Confessions Of A Compulsive Shopper

Holiday shoppers at The Grove shopping center, Los Angeles AP

While the country is in a recession, many Americans are cutting down on extras and getting by on less. But there are still between 17 and 18 million Americans who suffer from compulsive shopping or a spending disorder.

MTV's show "True Life: I'm A Compulsive Shopper" follows two young girls who can't stop, even when they could lose everything.

One of the subjects, Ali Owen, and Terrence Shulman, director of the Shulman Center For Compulsive Theft and Spending visited The Early Show to discuss the problem with co-anchor Maggie Rodriquez.

Ali, now 20 years old, currently has about $17,000 of debt. She does have a job.

Asked how she can afford such debt, she told Rodriguez, "A lot of it is bouncing checks. A lot of it is money that I don't have."

So why does she do it and how does it make her feel?

"It makes me feel alive, and like I can have anything. 'I'm as good as anyone else.' A lot of it is the fact that I'm insecure. So, walking out of the store with anything makes me feel as good as the girl next to me," Ali explained.

But that feeling, she said, only lasts for a little while.

Asked what he thinks Ali is really shopping for, Shulman said, "I want to commend Ali coming on at the ripe age of 20! You're highlighting a growing problem for all Americans, and particularly young people. We talked in the green room. I'm looking forward to the MTV piece. We mentioned, how, without blaming your parents, there was a pattern in your life of being rewarded every time you did something good or got a good grade, and you go out shopping. So, we have to be careful as parents what we are modeling for our kids."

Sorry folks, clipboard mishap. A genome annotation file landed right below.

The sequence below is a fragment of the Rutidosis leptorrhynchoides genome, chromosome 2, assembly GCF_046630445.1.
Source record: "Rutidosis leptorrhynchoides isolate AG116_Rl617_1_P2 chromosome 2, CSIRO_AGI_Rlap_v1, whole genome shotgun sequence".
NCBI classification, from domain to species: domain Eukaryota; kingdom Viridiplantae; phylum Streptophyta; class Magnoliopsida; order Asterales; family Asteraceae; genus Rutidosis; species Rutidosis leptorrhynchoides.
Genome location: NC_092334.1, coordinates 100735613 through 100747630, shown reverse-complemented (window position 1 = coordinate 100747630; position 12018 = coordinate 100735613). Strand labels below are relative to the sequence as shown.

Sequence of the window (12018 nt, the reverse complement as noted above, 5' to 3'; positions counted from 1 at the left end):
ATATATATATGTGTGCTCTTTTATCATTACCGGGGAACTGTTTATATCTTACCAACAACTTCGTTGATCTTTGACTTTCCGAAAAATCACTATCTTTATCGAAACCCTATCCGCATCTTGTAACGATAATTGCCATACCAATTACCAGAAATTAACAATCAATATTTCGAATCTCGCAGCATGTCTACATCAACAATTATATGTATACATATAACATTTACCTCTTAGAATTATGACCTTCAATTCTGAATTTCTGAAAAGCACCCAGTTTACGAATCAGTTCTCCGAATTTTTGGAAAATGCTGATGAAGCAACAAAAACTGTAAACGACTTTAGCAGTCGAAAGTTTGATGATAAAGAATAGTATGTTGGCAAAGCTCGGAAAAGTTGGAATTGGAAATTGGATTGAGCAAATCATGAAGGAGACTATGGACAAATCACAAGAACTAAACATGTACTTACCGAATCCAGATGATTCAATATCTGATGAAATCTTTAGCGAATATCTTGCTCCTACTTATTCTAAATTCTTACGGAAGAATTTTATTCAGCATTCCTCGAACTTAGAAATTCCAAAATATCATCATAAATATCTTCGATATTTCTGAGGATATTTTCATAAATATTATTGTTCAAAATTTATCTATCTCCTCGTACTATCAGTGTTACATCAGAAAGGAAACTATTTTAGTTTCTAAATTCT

"Thinking you're doing a good thing by rewarding you might be hurting them," Rodriquez remarked.

"Some of your fondest memories were of going shopping and getting something, the excitement, the validation," Shulman said.

Asked if he thinks that's where the insecurity comes from, Shulman said, "Well, we also talked about how you have been in counseling and therapy and you peel back the layers. Growing up in a small town and feeling like you never quite belonged, and feeling maybe if you had the right things you would fit in. But what you found was just the opposite."

"You've been struggling to find where you belong, even among your current friends, who also like to shop. A lot of people are trying to find their identity through shopping or image. 'Who am I and where do I belong?'" he added.

Ali said she's now seeing her therapist once or twice a week. "I go to my local Debtors Anonymous group; surrounding myself with a good support system is absolutely necessary. I have right now paid off one of my first debts."

Asked what advice she can offer to people who can relate to what she feels, Ali said, "Have a good support system. Be self-aware. This is a growing issue. Don't look to the media for your self-image. Like yourself, love yourself, and know yourself."



The "True Life: I'm a Compulsive Shopper" is airing this Sunday, July 20th at 2 p.m. ET/PT.
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